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Basketball tips - How to harness potential for speed

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					Basketball tips - How to harness potential for speed

If you're too slow to heat your man, you'll never have a chance to showcase your skills.
And for those short on talent, speed can level the playing field. But sports speed isn’t
just about maximum velocity. It’s also about how fast you can accelerate and decelerate
- that is, go from standing still to your top speed, and vice versa. And because every
tenth of a second matters, even small improvements can make a major impact on your
performance.

Use the 36m dash to measure speed and acceleration. You’ll need a partner and a
stopwatch. Mark off 36m on a track or grass field. Get into a comfortable stance - a
four-point sprinter’s stance is typical - and instruct your timer to start the clock as soon
as you move. The clock stops when any part of your chest crosses the finish line.

4.49 seconds or less - World class athlete
4.5 to 4.99 seconds - Above average
5.0 seconds or longer - Average

Mark a starting line and a finish line 20m apart. Begin running about 20m behind the
starting line and progressively build up speed so you're at top speed as you pass it.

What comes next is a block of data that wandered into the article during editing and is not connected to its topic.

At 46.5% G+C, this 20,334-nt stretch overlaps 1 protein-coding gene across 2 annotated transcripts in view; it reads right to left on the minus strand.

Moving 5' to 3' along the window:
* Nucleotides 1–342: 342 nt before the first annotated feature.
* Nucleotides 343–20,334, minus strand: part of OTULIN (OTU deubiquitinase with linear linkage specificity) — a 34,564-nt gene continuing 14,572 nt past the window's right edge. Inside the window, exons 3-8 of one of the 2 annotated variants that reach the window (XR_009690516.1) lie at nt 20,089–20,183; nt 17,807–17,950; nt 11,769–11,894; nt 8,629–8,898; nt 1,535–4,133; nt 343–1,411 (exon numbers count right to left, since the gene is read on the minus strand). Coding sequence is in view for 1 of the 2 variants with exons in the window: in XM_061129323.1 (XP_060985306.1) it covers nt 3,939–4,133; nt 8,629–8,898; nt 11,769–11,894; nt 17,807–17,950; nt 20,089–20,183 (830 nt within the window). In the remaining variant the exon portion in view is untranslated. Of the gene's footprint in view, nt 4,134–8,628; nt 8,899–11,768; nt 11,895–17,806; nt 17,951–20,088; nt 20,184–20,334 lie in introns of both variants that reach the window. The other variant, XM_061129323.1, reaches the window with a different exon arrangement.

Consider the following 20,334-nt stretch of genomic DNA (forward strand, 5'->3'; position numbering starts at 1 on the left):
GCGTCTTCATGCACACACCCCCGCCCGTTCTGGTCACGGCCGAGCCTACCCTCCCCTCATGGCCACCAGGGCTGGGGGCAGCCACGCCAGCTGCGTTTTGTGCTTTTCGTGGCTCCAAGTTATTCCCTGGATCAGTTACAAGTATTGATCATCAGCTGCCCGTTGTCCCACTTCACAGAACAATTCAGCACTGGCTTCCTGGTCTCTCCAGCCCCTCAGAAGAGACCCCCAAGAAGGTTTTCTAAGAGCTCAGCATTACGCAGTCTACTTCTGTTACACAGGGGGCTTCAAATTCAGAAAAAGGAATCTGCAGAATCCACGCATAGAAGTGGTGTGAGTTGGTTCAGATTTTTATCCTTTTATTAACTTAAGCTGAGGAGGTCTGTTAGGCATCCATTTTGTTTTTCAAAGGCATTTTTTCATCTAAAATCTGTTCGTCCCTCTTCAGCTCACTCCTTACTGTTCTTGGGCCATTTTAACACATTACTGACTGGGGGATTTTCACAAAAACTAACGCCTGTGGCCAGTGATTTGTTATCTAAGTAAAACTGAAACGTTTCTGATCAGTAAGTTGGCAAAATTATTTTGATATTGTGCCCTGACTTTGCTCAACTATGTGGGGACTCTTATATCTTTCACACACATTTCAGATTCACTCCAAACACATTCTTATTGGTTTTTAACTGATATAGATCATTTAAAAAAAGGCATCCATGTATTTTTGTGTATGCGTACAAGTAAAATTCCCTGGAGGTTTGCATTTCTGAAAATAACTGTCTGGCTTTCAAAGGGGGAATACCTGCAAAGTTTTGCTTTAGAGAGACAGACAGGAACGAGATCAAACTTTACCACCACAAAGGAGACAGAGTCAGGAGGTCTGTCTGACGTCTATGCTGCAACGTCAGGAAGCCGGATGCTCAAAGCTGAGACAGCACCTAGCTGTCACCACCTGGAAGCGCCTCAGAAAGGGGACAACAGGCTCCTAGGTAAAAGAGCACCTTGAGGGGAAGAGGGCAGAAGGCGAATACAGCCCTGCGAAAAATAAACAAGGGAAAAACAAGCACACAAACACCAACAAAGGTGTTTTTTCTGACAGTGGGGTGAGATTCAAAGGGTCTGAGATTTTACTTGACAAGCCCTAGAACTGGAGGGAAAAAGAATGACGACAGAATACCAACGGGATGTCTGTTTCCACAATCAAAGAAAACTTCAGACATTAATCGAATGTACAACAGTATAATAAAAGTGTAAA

Maintain that intensity until you cross the finish line. Rest for three minutes, then repeat
for a total of two to four sets. “This drill reinforces the running mechanics and
acceleration you need to switch gears and pick up speed when you’re already in
motion,” says trainer Bill Hartman. Do this workout twice a week, resting at least a day
after each session.

To develop fast starts, try the ball-drop drill from speed coach Tom Shaw. Have a
workout partner stand on a hard surface, holding a tennis ball at eye level. Stand about
five metres away in a three-point stance. When he drops the ball, sprint and catch it
before it bounces a second time. Have him move back a metre or two and repeat the
drill until you can’t get to the ball in time. Biggest gap Shaw’s ever seen closed?
Fourteen metres. Abs are critical to speed.

Strengthen yours with this sit-up routine: lie on your back and rest your heels on a wall
so that your legs are straight and at a 45-degree angle to the floor; extend your arms
straight above your head. Lift your torso and touch your toes, then rotate to the right and
touch both hands to the floor. Now rotate to the left and touch the floor on that side.
That's one repetition. Do as many as you can in 30 seconds, rest 30 to 60 seconds, and
repeat. Stop when yon can’t match the reps of your previous set. Perform this workout
two or three times a week.

				
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George Chapungu George Chapungu
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